Peter of Dynalite

©Joe DiMaggio

When I think of the name Peter Poremba, I think light.  For most of Peter’s adult life, he has been involved in perfecting electronic flash and photo-education.  He is head and shoulders above all of his competitors.  An extremely creative business person and always thinking out-of-the-box.  His clientele always comes first.  He’s also a very nice guy, has a beautiful wife and a gorgeous daughter.  It doesn’t get better than that.  While Peter and I were at a design meeting at Sartek with Carl Saieva, I was explaining mixed-light and how I utilize it in my photography.  I did a quick and dirty portrait of Peter, which is the lead shot of this blog.  It was shot with an 85mm lens, but in actuality it was done with a 11mm to 16mm zoom.  I just wanted to have a little fun with the crop.  Hopefully there’s a little bit to learn about perspective.  I’m certainly not saying you should throw away your portrait lens!  But in a pinch, one camera, one lens, two batteries, two cards, and a little imagination… Oh, did I forgot the light?  The most important thing!  On our trip back, we made it through Suffolk,  Nassau County, and Queens in light-speed.  Unbeknownst to us, we got three and a half miles from the GWB and there was an overturned vehicle and three trucks with three workmen drinking their coffee and smoking cigarettes while working on the side of the road.  Peter would tell you it took 59 minutes, I would tell you it took an eternity.  Then again, I’m a little older than Peter.  Time is very valuable.  Joe D signing off!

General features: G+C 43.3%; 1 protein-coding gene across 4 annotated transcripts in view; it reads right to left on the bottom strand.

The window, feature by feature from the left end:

Dynalite’s Website

©Joe DiMaggio

©Joe DiMaggio

©Joe DiMaggio

No Duct Tape or Crazy Glue!

 

About a month ago, I put together a focusing ring that would allow me to turn a Singh-Ray Vari-ND and the Blue-N-Gold to change the value of light and color, without touching the filter or the camera. I used some of my favorite tools, duct tape and crazy glue.

In a casual conversation with Carl Saieva from Sartek Industries Inc., – a world class designer and engineer. He said to send him a picture and he’d see what he could do. Well, this is what he did. He machined the parts. They’re super slick, smooth, easy to assemble, and did I mention that they work really well? This is the difference between a consumate professional and a hack. My intentions are good and sometimes the end result actually works, but most of the time it looks like shit. Thank God for great friends!

 

http://www.sarind.com/